PEST Market Analysis Tool

PEST Analysis

PEST Analysis

PEST analysis stands for “Political, Economic, Social, and Technological analysis” and describes a framework of macro-environmental factors used in the environmental scanning component of strategic management. Some analysts added Legal and rearranged the mnemonic to SLEPT; inserting Environmental factors expanded it to PESTEL or PESTLE, which is popular in the UK. The model has recently been further extended to STEEPLE and STEEPLED, adding education and demographic factors. It is a part of the external analysis when conducting a strategic analysis or doing market research, and gives an overview of the different macroenvironmental factors that the company has to take into consideration. It is a useful strategic tool for understanding market growth or decline, business position, potential and direction for operations.

The growing importance of environmental or ecological factors in the first decade of the 21st century have given rise to green business and encouraged widespread use of an updated version of the PEST framework. STEER analysis systematically considers Socio-cultural, Technological, Economic, Ecological, and Regulatory factors.

The Model’s Factors

Political factors, are how and to what degree a government intervenes in the economy. Specifically, political factors include areas such as tax policy, labour law, environmental law, trade restrictions, tariffs, and political stability. Political factors may also include goods and services which the government wants to provide or be provided (merit goods) and those that the government does not want to be provided (demerit goods or merit bads). Furthermore, governments have great influence on the health, education, and infrastructure of a nation.

Economic factors include economic growth, interest rates, exchange rates and the inflation rate. These factors have major impacts on how businesses operate and make decisions. For example, interest rates affect a firm’s cost of capital and therefore to what extent a business grows and expands. Exchange rates affect the costs of exporting goods and the supply and price of imported goods in an economy

Social factors include the cultural aspects and include health consciousness, population growth rate, age distribution, career attitudes and emphasis on safety. Trends in social factors affect the demand for a company’s products and how that company operates. For example, an aging population may imply a smaller and less-willing workforce (thus increasing the cost of labor). Furthermore, companies may change various management strategies to adapt to these social trends (such as recruiting older workers).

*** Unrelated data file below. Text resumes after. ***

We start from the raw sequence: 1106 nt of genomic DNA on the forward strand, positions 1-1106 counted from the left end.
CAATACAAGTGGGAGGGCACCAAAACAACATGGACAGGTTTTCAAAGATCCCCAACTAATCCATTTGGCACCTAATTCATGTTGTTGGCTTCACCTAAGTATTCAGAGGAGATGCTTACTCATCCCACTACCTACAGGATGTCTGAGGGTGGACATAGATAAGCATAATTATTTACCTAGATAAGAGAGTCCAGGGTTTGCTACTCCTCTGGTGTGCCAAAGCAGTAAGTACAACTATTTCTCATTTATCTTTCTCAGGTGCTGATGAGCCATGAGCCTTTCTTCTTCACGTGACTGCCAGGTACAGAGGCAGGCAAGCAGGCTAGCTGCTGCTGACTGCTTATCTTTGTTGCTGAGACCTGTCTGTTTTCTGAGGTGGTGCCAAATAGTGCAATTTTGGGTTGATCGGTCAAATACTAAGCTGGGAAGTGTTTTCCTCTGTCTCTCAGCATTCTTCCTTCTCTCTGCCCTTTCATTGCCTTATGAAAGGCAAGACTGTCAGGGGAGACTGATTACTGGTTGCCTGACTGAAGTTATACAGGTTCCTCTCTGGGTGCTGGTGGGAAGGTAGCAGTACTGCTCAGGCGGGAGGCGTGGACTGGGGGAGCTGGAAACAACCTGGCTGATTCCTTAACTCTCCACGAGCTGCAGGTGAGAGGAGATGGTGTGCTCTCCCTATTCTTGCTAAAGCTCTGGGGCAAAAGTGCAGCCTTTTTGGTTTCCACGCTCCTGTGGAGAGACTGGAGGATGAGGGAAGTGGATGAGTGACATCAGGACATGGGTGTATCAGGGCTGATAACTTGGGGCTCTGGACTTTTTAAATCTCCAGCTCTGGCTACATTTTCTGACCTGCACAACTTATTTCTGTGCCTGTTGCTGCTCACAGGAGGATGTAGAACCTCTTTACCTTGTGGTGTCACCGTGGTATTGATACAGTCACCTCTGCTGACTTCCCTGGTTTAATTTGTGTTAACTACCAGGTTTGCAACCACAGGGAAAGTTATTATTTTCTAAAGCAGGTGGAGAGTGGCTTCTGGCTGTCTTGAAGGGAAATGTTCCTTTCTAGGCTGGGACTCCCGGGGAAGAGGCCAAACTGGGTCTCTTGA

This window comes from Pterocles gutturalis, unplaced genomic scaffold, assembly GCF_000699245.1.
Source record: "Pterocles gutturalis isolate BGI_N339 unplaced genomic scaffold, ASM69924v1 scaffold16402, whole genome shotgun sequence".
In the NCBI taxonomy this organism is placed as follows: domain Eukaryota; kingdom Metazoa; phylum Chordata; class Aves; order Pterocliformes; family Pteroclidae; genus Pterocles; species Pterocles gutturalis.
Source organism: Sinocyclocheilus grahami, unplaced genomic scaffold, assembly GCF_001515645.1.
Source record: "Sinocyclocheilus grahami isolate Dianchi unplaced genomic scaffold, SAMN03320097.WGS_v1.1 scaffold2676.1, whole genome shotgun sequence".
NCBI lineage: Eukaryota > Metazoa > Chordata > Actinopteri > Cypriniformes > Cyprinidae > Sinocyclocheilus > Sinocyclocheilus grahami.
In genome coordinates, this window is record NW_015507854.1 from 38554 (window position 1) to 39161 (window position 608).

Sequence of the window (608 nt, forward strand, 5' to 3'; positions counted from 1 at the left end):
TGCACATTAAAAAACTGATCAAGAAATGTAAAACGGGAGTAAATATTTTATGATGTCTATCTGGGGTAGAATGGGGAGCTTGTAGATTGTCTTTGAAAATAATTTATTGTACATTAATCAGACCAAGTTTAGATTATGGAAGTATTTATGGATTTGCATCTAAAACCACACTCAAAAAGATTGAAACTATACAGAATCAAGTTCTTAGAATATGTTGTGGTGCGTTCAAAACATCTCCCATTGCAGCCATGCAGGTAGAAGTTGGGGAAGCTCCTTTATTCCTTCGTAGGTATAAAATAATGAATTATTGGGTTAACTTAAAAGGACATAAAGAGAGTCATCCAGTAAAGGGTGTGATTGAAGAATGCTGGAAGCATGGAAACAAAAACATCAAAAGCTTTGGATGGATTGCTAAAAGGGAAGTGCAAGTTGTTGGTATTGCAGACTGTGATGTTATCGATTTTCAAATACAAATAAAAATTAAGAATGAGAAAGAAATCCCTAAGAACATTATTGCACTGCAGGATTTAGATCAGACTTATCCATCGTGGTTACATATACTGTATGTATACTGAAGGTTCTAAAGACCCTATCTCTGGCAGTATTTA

Technological factors include ecological and environmental aspects, such as R&D activity, automation, technology incentives and the rate of technological change. They can determine barriers to entry, minimum efficient production level and influence outsourcing decisions. Furthermore, technological shifts can affect costs, quality, and lead to innovation.

Environmental factors include weather, climate, and climate change, which may especially affect industries such as tourism, farming, and insurance.Furthermore, growing awareness to climate change is affecting how companies operate and the products they offer–it is both creating new markets and diminishing or destroying existing ones.
Legal factors include discrimination law, consumer law, antitrust law, employment law, and health and safety law. These factors can affect how a company operates, its costs, and the demand for its products.

“Explanation of Life”

On the first day God created the dog. God said, “Sit all day by the door of your house and bark at anyone who comes in or walks past. I will give you a life span of twenty years.” The dog said, “That’s too long to be barking. Give me ten years and I’ll give you back the other ten.”
So God agreed.

On the second day God created the monkey. God said, “Entertain people, do monkey tricks and make them laugh. I’ll give you a twenty-year life span.” The monkey said, “Monkey tricks for twenty years? I don’t think so. Dog gave you back ten, so that’s what I’ll do too, okay?”
And God agreed.

On the third day God created the cow. “You must go to the field with the farmer all day long and suffer under the sun, have calves, and give milk to support the farmer. I will give you a life span of sixty years.”
The cow said, “That’s kind of a tough life you want me to live for sixty years. Let me have twenty and I’ll give back the other forty.”
And God agreed again.

On the fourth day God created man. God said, “Eat, sleep, play, marry and enjoy your life. I’ll give you twenty years.”
Man said, “What? Only twenty years? Tell you what, I’ll take my twenty, and the forty the cow gave back, and the ten the monkey gave back, and the ten the dog gave back, that makes eighty, okay?”

Okay,” said God, “You’ve got a deal.”

So that is why the first twenty years we eat, sleep, play, and enjoy ourselves; the next forty years we slave in the sun to support our family; the next ten years we do monkey tricks to entertain the grandchildren; and the last ten years we sit on the front porch and bark at everyone.

Life has now been explained to you.